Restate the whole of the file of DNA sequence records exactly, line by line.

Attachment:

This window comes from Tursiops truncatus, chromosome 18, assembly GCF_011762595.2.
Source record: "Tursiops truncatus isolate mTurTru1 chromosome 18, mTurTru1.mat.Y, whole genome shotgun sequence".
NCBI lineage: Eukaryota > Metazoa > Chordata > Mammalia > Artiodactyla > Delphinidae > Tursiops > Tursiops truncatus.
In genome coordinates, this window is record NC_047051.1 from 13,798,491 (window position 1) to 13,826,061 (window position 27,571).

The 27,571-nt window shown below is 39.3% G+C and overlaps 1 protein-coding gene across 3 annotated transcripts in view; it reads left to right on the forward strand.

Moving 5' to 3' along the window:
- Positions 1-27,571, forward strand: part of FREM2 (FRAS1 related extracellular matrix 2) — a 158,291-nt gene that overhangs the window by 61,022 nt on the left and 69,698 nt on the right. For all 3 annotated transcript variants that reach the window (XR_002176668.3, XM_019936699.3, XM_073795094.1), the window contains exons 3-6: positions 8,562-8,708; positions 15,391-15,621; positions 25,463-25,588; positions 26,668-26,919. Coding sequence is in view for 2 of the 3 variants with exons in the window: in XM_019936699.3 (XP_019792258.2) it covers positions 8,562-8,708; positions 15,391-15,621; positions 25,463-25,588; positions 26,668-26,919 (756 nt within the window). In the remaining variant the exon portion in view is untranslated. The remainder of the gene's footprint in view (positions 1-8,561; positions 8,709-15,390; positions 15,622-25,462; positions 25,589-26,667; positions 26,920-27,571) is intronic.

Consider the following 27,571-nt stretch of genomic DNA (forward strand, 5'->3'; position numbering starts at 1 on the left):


This window comes from Tursiops truncatus, chromosome 18, assembly GCF_011762595.2.
Source record: "Tursiops truncatus isolate mTurTru1 chromosome 18, mTurTru1.mat.Y, whole genome shotgun sequence".
NCBI lineage: Eukaryota > Metazoa > Chordata > Mammalia > Artiodactyla > Delphinidae > Tursiops > Tursiops truncatus.
In genome coordinates, this window is record NC_047051.1 from 13,798,491 (window position 1) to 13,826,061 (window position 27,571).

The 27,571-nt window shown below is 39.3% G+C and overlaps 1 protein-coding gene across 3 annotated transcripts in view; it reads left to right on the forward strand.

Moving 5' to 3' along the window:
- Positions 1-27,571, forward strand: part of FREM2 (FRAS1 related extracellular matrix 2) — a 158,291-nt gene that overhangs the window by 61,022 nt on the left and 69,698 nt on the right. For all 3 annotated transcript variants that reach the window (XR_002176668.3, XM_019936699.3, XM_073795094.1), the window contains exons 3-6: positions 8,562-8,708; positions 15,391-15,621; positions 25,463-25,588; positions 26,668-26,919. Coding sequence is in view for 2 of the 3 variants with exons in the window: in XM_019936699.3 (XP_019792258.2) it covers positions 8,562-8,708; positions 15,391-15,621; positions 25,463-25,588; positions 26,668-26,919 (756 nt within the window). In the remaining variant the exon portion in view is untranslated. The remainder of the gene's footprint in view (positions 1-8,561; positions 8,709-15,390; positions 15,622-25,462; positions 25,589-26,667; positions 26,920-27,571) is intronic.

Consider the following 27,571-nt stretch of genomic DNA (forward strand, 5'->3'; position numbering starts at 1 on the left):